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. Last Updated: 07/27/2016

No Reason To Boycott Strasbourg

Security Council Secretary Alexander Lebed's decision not to attend the Council of Europe's Sept. 23 hearing on human rights in Chechnya looks like a perfect example of Russia shooting itself in the foot. Why boycott a forum when at last Russia has something good to report?

It took years of negotiation before Russia gained membership in 1996 to the Council of Europe, a worthy but largely symbolic human rights watchdog made up of members of parliament from 39 European countries.

Russia's acceptance into the body was regarded as a sign of its growing responsibility on human rights and was only achieved after the Kremlin proved it was committed to change on human rights issues ranging from capital punishment to living conditions in prisons and to ending the war in Chechnya.

When the Council of Europe first invited Russia to come to Strasbourg to report on human rights in the region, the Russian government was quite rightly happy to cooperate. It was, after all, a chance to tell the world about the new peace deal that had been struck for the region.

But a chorus of opposition to the trip has sprung up in Russia since it was made public that the delegation in Strasbourg would be led by Lebed and Chechen separatist military leader Aslan Maskhadov, Russia's chief partner in the Khasavyurt peace deal.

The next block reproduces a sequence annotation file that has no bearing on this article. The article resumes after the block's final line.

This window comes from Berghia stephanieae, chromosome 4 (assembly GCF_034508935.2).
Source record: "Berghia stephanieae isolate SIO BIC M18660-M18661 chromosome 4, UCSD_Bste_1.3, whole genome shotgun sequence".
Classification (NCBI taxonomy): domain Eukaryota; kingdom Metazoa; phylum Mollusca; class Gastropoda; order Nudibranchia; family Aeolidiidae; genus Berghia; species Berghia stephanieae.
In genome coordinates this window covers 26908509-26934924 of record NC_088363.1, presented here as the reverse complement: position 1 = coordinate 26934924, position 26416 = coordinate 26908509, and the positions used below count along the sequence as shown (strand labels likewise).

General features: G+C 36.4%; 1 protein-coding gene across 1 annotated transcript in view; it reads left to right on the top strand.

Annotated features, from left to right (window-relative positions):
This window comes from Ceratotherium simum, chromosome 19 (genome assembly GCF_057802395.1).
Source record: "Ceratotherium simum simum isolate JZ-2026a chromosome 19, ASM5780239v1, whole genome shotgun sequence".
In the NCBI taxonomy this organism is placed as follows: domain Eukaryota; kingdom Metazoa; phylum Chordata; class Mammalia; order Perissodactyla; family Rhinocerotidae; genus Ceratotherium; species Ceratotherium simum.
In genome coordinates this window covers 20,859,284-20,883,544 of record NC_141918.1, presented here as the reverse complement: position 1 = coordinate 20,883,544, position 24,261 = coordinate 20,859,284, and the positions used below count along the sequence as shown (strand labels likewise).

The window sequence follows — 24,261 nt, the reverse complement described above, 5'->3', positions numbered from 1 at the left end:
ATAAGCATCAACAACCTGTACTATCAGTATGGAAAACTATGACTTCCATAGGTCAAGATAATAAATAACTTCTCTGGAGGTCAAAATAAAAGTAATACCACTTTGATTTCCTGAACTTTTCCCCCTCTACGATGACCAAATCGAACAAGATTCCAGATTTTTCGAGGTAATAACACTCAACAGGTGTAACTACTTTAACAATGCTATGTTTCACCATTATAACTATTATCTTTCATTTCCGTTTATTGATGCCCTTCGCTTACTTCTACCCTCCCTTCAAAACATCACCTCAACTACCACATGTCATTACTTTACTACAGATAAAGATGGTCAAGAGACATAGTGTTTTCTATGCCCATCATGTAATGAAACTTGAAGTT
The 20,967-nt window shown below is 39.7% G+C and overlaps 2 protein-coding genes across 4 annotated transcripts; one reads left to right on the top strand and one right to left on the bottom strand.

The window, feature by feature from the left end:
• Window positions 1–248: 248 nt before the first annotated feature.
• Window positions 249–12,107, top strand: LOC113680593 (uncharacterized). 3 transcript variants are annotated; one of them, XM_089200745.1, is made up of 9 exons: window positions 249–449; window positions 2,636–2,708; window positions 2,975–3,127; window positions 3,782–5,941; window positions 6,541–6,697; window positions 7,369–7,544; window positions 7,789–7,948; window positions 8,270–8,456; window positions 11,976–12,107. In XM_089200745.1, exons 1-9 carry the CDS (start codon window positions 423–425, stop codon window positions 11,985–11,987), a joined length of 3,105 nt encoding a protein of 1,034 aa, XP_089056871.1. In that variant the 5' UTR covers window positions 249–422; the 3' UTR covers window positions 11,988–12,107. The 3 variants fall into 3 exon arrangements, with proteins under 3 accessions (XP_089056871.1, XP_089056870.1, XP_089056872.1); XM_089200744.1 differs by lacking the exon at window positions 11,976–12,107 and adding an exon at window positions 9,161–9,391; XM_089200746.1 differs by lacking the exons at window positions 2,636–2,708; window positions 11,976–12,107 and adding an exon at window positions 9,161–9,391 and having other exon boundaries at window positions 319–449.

All of the reasons advanced for blocking this trip seem misguided or plain stupid, especially Lebed's own.

He canceled, he said, because Chechen separatists have embraced the law of the Moslem Shariah which does not comply with the Council of Europe's standards. Well if so, that is an embarrassment for the separatists, not Russia.

The more serious objection seems to be that Maskhadov's presence at an international forum would legitimize the separatists' cause. This is to some extent true, since it suggests that they are something more than the bandit groups that Russia has branded them for much of the past 20 months.

But the Kremlin is now negotiating with the separatists, meaning that they already have some legitimacy. It would be much smarter if Russia allowed Chechen separatists to appear in a Russian delegation to Strasbourg, providing a sign that Russia was willing to take all sides in the Chechen dispute seriously. This would not involve support for independence. But it would ensure that the Chechen view of the conflict is not the only one presented in Strasbourg.

The most worrying aspect of the affair is the impression that Russia rejects any scrutiny of its human rights record by an international body. If that is Moscow's attitude, then it should never have joined the Council of Europe in the first place.